Blog politics

I used to think that left-vs-right was an ideological battle that consumed American thinking far more than Australian thinking. However, having indulged in glimpses of Andrew Bolt’s blog and his adversaries at Pure Poison, I’m not sure that we’re really any better. Theoretically, “left” and “right” define a spectrum of economic policy: left for socialism, right for capitalism. Somehow these have become nouns of the form “The Left” and “The Right”, which are about categorising people. If one is “from” The Left or The Right, one is expected to conform to particular stereotypes. Increasingly, these stereotypes have less to do with economic beliefs and more to do with dogmas that span the whole spectrum of political discourse, and even personality characteristics such as anger and dishonesty.

The terms are almost vacuous, and their use says more about the speaker than anything else. They’re born of the same mentality that produces xenophobia and racism. People are placed into groups so that the group can be criticised as one monolithic entity. In extreme cases, the group is made out to be a shadowy, hierarchical organisation, often an extension of a political party.

You are of course expected to take sides – to identify yourself as being a leftist/progressive or rightie/conservative. If you don’t want to label yourself, the choice will be made for you. If you’ve been called a “leftist” on occasion (as I have), you might tend to subconsciously include yourself in that group whenever someone else makes a nebulous stab at “The Left”. Thus, having taken such accusations personally, you recoil at them. You may never have deliberately chosen such a label for yourself, and the person making the criticism may not even know of your existence, and yet animosity arises. Such is the insidiousness of politics. Unlike race, there is at least the possibility of choice, but the choice between two simplistic labels brushes aside an enormous spectrum of complex issues.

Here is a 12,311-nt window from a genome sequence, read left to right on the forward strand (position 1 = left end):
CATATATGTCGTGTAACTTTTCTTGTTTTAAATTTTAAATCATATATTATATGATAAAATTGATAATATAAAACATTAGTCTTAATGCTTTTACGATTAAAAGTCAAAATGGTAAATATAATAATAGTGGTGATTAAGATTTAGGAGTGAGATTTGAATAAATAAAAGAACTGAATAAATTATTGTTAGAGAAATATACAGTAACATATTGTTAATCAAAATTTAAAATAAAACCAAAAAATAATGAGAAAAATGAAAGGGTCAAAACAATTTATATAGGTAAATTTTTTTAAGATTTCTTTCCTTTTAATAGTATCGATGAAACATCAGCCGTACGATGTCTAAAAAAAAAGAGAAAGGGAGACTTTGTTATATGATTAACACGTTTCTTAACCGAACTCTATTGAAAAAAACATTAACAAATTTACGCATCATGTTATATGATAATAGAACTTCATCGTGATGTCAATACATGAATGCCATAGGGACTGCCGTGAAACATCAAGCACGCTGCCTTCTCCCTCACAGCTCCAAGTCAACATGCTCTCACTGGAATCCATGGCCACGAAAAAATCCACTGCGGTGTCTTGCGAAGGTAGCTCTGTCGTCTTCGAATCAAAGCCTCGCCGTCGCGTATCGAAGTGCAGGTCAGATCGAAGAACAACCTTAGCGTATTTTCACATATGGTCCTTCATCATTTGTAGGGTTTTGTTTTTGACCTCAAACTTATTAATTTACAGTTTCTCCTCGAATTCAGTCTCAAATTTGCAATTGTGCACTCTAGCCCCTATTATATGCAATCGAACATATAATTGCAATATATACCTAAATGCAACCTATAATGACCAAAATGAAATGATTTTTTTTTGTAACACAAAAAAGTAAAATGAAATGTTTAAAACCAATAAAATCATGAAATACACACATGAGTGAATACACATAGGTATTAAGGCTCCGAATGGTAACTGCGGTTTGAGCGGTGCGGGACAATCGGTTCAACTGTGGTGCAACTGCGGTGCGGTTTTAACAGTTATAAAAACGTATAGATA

Racism, however, gets us to the issue of the moment – Andrew Bolt’s apparent discovery that agents of the forces of darkness are seeking to discredit him, by attempting to post racist comments on his blog. The implicitly-accused suggest that Bolt is making the whole thing up. Bolt’s readership has almost unanimously condemned The Left for this apparent act of treachery, while over at Pure Poison the rebels were flinging it right back at The Right. Pure Poison accuses Bolt’s readership of a general tendancy towards racism, while Bolt cryptically refers to the “New Racism of the Left” (possibly trying to coin a new vacuous catchphrase).

It seems to be the height of wit and cunning to take a criticism directed at your group (e.g. racism) and send it back at the other group. There doesn’t need to be any supporting argument or evidence. It doesn’t even really matter what the criticism is. Your cohort will gleefully pat you on the back for having demonstrated the “hypocrisy” of your opponents. It’s all imaginary hypocrisy, but then truth is whatever is said by one of your own. Hypocrisy is the ultimate point-scoring system, which is why so much effort goes into inventing it. It’s really just a more sophisticated form of “I know you are, but what am I?”

I thought for a moment about making a tearful confession to Bolt, just to see what would happen, but I’d probably be drowned out in the torrent of pre-existing outrage. (Besides, Bolt seems to write a dozen or more blog entries every day, and probably doesn’t really care all that much.)

My approach to the whole thing is this: establish your own beliefs, ignore any attempts to label you, and let others express their beliefs freely without labelling them. It should be possible to debate issues related to economics, society, religion, environmentalism, etc. without resorting to vague and bizarre generalisations of The Left or The Right.